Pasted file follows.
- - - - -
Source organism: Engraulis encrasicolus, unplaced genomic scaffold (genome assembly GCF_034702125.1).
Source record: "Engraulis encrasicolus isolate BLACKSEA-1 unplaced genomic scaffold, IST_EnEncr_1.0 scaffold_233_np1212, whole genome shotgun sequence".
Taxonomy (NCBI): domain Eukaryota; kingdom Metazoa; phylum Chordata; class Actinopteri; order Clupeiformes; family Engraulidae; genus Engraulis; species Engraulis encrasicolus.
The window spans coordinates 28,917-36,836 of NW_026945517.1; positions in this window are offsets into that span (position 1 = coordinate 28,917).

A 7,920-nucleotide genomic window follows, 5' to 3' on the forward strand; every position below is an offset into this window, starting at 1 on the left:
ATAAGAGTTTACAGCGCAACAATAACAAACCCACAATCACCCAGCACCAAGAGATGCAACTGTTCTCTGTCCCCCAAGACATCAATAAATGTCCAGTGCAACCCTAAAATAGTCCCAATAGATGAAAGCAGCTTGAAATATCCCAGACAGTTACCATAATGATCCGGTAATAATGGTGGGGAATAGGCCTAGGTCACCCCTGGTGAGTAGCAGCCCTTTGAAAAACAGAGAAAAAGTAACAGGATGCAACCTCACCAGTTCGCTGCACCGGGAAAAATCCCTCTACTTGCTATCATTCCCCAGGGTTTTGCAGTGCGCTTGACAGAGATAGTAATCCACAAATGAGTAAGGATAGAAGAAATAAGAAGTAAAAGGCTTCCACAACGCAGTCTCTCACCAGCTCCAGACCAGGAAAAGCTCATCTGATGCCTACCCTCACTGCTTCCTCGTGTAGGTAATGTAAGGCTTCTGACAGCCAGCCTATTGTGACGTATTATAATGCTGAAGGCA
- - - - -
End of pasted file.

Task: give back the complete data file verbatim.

Source organism: Engraulis encrasicolus, unplaced genomic scaffold (genome assembly GCF_034702125.1).
Source record: "Engraulis encrasicolus isolate BLACKSEA-1 unplaced genomic scaffold, IST_EnEncr_1.0 scaffold_233_np1212, whole genome shotgun sequence".
Taxonomy (NCBI): domain Eukaryota; kingdom Metazoa; phylum Chordata; class Actinopteri; order Clupeiformes; family Engraulidae; genus Engraulis; species Engraulis encrasicolus.
The window spans coordinates 28,917-36,836 of NW_026945517.1; positions in this window are offsets into that span (position 1 = coordinate 28,917).

A 7,920-nucleotide genomic window follows, 5' to 3' on the forward strand; every position below is an offset into this window, starting at 1 on the left:
ATAAGAGTTTACAGCGCAACAATAACAAACCCACAATCACCCAGCACCAAGAGATGCAACTGTTCTCTGTCCCCCAAGACATCAATAAATGTCCAGTGCAACCCTAAAATAGTCCCAATAGATGAAAGCAGCTTGAAATATCCCAGACAGTTACCATAATGATCCGGTAATAATGGTGGGGAATAGGCCTAGGTCACCCCTGGTGAGTAGCAGCCCTTTGAAAAACAGAGAAAAAGTAACAGGATGCAACCTCACCAGTTCGCTGCACCGGGAAAAATCCCTCTACTTGCTATCATTCCCCAGGGTTTTGCAGTGCGCTTGACAGAGATAGTAATCCACAAATGAGTAAGGATAGAAGAAATAAGAAGTAAAAGGCTTCCACAACGCAGTCTCTCACCAGCTCCAGACCAGGAAAAGCTCATCTGATGCCTACCCTCACTGCTTCCTCGTGTAGGTAATGTAAGGCTTCTGACAGCCAGCCTATTGTGACGTATTATAATGCTGAAGGCA